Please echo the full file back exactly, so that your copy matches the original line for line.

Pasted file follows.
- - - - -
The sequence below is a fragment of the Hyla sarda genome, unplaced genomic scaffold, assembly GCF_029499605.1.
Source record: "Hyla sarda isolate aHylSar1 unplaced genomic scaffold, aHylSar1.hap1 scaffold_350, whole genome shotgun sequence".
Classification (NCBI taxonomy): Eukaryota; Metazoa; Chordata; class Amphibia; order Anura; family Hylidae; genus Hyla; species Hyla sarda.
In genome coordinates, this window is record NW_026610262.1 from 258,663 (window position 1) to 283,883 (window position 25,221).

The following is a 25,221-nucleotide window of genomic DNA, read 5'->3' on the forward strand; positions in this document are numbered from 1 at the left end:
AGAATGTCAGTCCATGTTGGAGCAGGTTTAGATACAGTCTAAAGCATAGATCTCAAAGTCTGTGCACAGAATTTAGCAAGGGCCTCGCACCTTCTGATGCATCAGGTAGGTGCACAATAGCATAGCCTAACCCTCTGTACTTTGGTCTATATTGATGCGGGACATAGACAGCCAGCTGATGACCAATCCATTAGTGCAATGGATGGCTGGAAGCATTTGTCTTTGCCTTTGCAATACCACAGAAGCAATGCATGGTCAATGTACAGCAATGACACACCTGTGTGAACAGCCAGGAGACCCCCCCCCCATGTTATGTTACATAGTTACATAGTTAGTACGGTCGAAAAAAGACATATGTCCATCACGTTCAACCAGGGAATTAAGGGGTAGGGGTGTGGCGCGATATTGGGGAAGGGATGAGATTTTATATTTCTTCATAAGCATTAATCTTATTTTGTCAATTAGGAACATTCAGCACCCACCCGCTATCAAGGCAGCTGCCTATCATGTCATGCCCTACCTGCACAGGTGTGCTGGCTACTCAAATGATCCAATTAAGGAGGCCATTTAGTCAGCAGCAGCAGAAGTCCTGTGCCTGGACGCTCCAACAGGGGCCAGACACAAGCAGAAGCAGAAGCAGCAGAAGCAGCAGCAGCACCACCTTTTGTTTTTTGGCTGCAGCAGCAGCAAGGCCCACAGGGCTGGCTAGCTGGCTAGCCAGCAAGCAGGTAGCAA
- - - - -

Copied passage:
The sequence below is a fragment of the Hyla sarda genome, unplaced genomic scaffold, assembly GCF_029499605.1.
Source record: "Hyla sarda isolate aHylSar1 unplaced genomic scaffold, aHylSar1.hap1 scaffold_350, whole genome shotgun sequence".
Classification (NCBI taxonomy): Eukaryota; Metazoa; Chordata; class Amphibia; order Anura; family Hylidae; genus Hyla; species Hyla sarda.
In genome coordinates, this window is record NW_026610262.1 from 258,663 (window position 1) to 283,883 (window position 25,221).

The following is a 25,221-nucleotide window of genomic DNA, read 5'->3' on the forward strand; positions in this document are numbered from 1 at the left end:
AGAATGTCAGTCCATGTTGGAGCAGGTTTAGATACAGTCTAAAGCATAGATCTCAAAGTCTGTGCACAGAATTTAGCAAGGGCCTCGCACCTTCTGATGCATCAGGTAGGTGCACAATAGCATAGCCTAACCCTCTGTACTTTGGTCTATATTGATGCGGGACATAGACAGCCAGCTGATGACCAATCCATTAGTGCAATGGATGGCTGGAAGCATTTGTCTTTGCCTTTGCAATACCACAGAAGCAATGCATGGTCAATGTACAGCAATGACACACCTGTGTGAACAGCCAGGAGACCCCCCCCCCATGTTATGTTACATAGTTACATAGTTAGTACGGTCGAAAAAAGACATATGTCCATCACGTTCAACCAGGGAATTAAGGGGTAGGGGTGTGGCGCGATATTGGGGAAGGGATGAGATTTTATATTTCTTCATAAGCATTAATCTTATTTTGTCAATTAGGAACATTCAGCACCCACCCGCTATCAAGGCAGCTGCCTATCATGTCATGCCCTACCTGCACAGGTGTGCTGGCTACTCAAATGATCCAATTAAGGAGGCCATTTAGTCAGCAGCAGCAGAAGTCCTGTGCCTGGACGCTCCAACAGGGGCCAGACACAAGCAGAAGCAGAAGCAGCAGAAGCAGCAGCAGCACCACCTTTTGTTTTTTGGCTGCAGCAGCAGCAAGGCCCACAGGGCTGGCTAGCTGGCTAGCCAGCAAGCAGGTAGCAA